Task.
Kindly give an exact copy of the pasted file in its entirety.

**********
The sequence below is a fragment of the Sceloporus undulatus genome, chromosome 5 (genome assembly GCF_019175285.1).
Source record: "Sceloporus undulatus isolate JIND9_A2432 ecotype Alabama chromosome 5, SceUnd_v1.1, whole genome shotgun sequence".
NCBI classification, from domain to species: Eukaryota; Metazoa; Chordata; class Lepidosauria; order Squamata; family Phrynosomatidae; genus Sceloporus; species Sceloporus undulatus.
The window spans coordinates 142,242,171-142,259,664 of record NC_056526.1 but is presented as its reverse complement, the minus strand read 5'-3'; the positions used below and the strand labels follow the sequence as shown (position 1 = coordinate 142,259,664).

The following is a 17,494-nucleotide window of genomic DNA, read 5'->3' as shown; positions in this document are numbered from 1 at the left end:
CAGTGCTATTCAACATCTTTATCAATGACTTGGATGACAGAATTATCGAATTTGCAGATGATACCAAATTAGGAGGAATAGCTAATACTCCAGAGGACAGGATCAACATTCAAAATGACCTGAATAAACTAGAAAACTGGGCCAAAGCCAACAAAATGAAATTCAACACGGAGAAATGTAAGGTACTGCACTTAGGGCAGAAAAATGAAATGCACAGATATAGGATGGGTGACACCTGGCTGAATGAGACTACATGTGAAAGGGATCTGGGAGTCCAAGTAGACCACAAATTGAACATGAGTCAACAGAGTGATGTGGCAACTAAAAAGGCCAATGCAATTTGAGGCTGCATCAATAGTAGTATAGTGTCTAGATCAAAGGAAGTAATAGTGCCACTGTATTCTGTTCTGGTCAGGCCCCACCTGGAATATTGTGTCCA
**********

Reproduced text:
The sequence below is a fragment of the Sceloporus undulatus genome, chromosome 5 (genome assembly GCF_019175285.1).
Source record: "Sceloporus undulatus isolate JIND9_A2432 ecotype Alabama chromosome 5, SceUnd_v1.1, whole genome shotgun sequence".
NCBI classification, from domain to species: Eukaryota; Metazoa; Chordata; class Lepidosauria; order Squamata; family Phrynosomatidae; genus Sceloporus; species Sceloporus undulatus.
The window spans coordinates 142,242,171-142,259,664 of record NC_056526.1 but is presented as its reverse complement, the minus strand read 5'-3'; the positions used below and the strand labels follow the sequence as shown (position 1 = coordinate 142,259,664).

The following is a 17,494-nucleotide window of genomic DNA, read 5'->3' as shown; positions in this document are numbered from 1 at the left end:
CAGTGCTATTCAACATCTTTATCAATGACTTGGATGACAGAATTATCGAATTTGCAGATGATACCAAATTAGGAGGAATAGCTAATACTCCAGAGGACAGGATCAACATTCAAAATGACCTGAATAAACTAGAAAACTGGGCCAAAGCCAACAAAATGAAATTCAACACGGAGAAATGTAAGGTACTGCACTTAGGGCAGAAAAATGAAATGCACAGATATAGGATGGGTGACACCTGGCTGAATGAGACTACATGTGAAAGGGATCTGGGAGTCCAAGTAGACCACAAATTGAACATGAGTCAACAGAGTGATGTGGCAACTAAAAAGGCCAATGCAATTTGAGGCTGCATCAATAGTAGTATAGTGTCTAGATCAAAGGAAGTAATAGTGCCACTGTATTCTGTTCTGGTCAGGCCCCACCTGGAATATTGTGTCCA